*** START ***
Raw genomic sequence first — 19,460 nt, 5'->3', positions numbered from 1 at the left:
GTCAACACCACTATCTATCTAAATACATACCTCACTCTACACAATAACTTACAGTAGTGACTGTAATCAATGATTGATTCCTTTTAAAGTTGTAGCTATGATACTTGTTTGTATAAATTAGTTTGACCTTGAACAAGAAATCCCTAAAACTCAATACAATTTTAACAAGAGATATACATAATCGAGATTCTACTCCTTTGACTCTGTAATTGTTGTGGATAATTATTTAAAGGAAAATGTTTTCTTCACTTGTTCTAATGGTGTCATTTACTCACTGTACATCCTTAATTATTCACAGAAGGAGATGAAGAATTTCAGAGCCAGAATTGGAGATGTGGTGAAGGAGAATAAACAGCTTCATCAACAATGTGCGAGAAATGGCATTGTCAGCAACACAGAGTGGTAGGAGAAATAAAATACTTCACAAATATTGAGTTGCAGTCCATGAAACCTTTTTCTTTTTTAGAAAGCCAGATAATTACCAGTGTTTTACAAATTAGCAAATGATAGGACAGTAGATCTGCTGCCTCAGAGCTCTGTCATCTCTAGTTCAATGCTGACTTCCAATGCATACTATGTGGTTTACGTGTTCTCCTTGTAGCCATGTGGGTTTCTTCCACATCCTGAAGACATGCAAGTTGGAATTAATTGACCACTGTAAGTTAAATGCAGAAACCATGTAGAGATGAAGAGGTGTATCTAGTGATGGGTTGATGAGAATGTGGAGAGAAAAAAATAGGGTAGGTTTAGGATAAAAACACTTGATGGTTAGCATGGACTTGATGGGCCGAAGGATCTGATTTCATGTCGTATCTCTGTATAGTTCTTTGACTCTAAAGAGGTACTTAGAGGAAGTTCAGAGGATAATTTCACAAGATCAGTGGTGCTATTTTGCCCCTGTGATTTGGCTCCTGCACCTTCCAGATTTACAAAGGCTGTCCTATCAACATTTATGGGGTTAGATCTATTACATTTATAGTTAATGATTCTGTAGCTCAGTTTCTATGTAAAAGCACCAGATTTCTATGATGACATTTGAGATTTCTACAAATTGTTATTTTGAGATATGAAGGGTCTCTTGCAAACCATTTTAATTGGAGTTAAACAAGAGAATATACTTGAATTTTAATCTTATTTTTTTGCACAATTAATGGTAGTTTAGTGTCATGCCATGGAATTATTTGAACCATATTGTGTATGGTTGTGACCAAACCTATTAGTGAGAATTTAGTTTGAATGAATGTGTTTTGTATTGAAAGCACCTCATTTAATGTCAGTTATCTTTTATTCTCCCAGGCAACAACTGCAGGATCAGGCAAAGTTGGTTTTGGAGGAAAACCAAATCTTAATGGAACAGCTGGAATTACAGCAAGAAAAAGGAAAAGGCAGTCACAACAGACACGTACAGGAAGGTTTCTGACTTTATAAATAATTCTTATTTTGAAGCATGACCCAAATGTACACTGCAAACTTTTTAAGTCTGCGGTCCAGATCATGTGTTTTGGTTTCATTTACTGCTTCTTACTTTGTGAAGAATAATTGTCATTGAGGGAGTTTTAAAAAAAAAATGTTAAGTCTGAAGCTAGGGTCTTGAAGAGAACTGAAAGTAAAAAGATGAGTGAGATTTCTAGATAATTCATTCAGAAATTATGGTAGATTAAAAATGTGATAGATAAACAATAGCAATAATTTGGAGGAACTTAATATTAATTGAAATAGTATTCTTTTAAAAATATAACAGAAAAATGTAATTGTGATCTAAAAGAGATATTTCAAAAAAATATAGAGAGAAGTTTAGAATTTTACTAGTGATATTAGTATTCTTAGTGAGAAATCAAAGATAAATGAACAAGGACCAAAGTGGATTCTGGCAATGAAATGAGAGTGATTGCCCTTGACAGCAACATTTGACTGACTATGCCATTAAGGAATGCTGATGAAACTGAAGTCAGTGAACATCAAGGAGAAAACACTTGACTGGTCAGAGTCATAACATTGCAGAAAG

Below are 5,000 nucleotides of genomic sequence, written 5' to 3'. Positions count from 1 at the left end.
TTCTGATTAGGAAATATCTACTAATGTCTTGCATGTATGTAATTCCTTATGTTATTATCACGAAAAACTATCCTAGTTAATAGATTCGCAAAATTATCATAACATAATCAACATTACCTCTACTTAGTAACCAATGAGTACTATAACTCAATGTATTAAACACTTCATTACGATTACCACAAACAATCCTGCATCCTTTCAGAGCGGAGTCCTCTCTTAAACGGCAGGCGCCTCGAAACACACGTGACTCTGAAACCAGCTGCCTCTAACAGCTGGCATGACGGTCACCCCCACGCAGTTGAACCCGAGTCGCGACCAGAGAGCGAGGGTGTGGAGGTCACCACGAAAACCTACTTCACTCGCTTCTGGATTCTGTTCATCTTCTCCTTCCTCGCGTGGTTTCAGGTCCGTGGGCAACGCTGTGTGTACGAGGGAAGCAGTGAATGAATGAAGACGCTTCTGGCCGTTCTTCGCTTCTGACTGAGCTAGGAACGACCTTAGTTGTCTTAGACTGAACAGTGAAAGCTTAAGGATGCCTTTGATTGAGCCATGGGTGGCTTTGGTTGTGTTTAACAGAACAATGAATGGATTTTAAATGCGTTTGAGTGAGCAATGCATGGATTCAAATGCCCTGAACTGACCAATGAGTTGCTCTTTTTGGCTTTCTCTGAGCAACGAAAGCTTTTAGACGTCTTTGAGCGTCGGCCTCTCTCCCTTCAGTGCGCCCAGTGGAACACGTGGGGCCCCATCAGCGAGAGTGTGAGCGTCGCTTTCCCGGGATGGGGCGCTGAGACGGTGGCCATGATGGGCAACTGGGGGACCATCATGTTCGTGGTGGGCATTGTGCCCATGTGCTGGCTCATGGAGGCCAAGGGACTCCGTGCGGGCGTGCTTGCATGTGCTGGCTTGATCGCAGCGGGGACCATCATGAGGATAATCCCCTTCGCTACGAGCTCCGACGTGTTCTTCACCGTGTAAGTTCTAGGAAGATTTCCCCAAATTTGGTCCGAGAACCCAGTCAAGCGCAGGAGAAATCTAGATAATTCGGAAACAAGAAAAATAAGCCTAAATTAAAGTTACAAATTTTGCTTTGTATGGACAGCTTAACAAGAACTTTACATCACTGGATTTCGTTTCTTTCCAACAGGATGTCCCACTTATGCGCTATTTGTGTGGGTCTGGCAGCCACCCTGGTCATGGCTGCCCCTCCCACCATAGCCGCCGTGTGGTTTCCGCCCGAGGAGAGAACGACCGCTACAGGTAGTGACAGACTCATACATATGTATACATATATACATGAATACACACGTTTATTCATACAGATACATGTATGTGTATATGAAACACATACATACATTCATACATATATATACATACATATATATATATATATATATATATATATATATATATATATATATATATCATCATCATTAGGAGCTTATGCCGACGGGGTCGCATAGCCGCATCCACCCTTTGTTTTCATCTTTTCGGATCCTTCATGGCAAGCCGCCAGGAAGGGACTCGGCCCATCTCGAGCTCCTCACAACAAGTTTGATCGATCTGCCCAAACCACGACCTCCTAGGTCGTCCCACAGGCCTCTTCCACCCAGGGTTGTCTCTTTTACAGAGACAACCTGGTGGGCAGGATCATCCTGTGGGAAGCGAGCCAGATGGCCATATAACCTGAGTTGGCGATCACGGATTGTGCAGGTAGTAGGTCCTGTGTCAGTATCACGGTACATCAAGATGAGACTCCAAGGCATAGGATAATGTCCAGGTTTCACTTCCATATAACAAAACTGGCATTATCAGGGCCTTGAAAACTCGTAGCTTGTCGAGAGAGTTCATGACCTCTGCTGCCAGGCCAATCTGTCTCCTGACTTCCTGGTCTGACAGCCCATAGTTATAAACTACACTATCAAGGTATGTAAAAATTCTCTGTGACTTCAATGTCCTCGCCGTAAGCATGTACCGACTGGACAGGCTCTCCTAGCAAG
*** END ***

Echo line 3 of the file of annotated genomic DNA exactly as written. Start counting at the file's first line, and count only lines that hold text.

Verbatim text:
Below are 5,000 nucleotides of genomic sequence, written 5' to 3'. Positions count from 1 at the left end.